DUNS Numbers are required for all applications!
What is a DUNS number and why you need it:
The DUNS (Data Universal Numbering System) number is a nine digit identification number widely used by both commercial and federal entities. It is assigned by Dun & Bradstreet (D&B) and keeps track of more than 200 million businesses world-wide.
DUNS numbers are required for all federal level grant applications, including The National Endowment for the Arts (NEA). Since South Arts re-grants federal funds, it has become a requirement for our applicants as well. Some of our partner state arts agencies are beginning to require the DUNS number too.
DUNS numbers are important because organizations with them are included in a nationwide study of nonprofit and for-profit arts-related businesses called Creative Industries: Business & Employment in the Arts. This report is produced by Americans for the Arts and provides a valuable visibility and advocacy tool for advancing the arts. It documents the number of arts-related businesses and employees in any geographical region or political jurisdiction. By having a DUNS number, your organization is included in this nationwide study.
To find out whether or not you already have a DUNS number, you can call the D&B operator (866-705-5711) or check their online database (https://iupdate.dnb.com/iUpdate/companylookup.htm).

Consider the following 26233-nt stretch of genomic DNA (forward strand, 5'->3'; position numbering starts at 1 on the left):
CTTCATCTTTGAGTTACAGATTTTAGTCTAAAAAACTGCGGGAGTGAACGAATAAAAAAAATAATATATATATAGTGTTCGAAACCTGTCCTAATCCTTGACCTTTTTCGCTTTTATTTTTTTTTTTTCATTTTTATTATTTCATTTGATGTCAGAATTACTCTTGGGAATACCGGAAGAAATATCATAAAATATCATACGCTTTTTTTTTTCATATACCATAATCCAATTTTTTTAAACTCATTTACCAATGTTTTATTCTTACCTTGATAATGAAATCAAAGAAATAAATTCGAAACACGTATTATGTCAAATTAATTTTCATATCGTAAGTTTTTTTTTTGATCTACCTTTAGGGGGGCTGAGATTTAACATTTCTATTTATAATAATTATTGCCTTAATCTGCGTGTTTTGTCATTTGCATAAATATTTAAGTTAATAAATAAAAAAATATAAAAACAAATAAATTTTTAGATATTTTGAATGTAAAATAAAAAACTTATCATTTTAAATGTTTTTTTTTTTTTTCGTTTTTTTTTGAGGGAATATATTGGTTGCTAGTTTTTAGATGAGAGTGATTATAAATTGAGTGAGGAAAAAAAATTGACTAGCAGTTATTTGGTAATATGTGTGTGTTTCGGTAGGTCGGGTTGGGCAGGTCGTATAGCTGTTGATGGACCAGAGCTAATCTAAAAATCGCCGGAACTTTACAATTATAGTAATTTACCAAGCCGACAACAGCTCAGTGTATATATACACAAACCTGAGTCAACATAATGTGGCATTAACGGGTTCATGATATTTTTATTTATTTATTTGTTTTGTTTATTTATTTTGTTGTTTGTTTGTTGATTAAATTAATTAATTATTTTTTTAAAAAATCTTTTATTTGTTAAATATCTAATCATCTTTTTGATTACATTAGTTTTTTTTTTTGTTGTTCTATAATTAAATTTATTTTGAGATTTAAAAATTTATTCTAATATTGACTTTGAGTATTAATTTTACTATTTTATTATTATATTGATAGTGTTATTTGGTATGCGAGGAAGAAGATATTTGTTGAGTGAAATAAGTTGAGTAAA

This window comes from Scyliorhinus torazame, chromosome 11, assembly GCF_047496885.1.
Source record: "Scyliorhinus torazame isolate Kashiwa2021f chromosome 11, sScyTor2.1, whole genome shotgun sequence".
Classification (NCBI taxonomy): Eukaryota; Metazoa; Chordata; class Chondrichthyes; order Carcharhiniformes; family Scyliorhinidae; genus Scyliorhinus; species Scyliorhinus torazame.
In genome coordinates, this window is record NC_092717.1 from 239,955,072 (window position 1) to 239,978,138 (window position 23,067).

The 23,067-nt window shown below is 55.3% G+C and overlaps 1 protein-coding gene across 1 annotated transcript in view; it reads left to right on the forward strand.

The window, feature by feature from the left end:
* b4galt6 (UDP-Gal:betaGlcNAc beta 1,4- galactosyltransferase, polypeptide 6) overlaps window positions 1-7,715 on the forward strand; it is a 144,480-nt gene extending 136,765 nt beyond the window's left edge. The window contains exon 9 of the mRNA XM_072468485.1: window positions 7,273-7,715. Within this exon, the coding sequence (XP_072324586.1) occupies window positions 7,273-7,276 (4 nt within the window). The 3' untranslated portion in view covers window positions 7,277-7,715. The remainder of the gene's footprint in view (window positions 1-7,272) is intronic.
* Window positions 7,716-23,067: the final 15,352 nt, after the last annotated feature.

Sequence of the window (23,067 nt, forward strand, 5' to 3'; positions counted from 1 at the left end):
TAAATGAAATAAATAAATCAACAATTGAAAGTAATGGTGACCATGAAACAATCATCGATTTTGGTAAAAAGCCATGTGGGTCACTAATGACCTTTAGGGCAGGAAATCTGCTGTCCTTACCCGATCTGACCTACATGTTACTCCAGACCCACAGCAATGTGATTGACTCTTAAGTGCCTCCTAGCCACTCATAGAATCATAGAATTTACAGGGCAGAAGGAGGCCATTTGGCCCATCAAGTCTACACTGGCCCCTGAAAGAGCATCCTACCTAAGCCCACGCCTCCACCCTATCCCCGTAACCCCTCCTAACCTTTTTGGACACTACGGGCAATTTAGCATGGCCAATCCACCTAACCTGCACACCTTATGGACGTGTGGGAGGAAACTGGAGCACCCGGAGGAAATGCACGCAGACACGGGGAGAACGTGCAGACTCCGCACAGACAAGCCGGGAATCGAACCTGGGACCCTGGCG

How to get a DUNS number:
An authorizing official of the organization, not a project director, should request a DUNS number. If you do not have a DUNS number, you can request one by phone or online.
- Phone: Call D&B at 866-705-5711 and tell the operator that you are applying to a federal grant program and need to register for a DUNS number. The process will take about ten minutes.
- Online: Submit your web request at fedgov.dnb.com/webform. Online requests typically take 1-2 business days to process.
Is there a fee for registering for a DUNS number?
No, D&B should not charge you a fee.
You will be asked to provide:
- Legal name of your organization
- Contact information
- Name of authorizing official (e.g. director, president)
- Number of employees at your location
- Purpose of your organization
- Headquarters name and address (if there is a reporting relationship to a parent corporate entity)
- Your Standard Industrial Classification (SIC) code. The SIC refers to the type of organization or art-form (e.g., arts council, ballet company, or actress).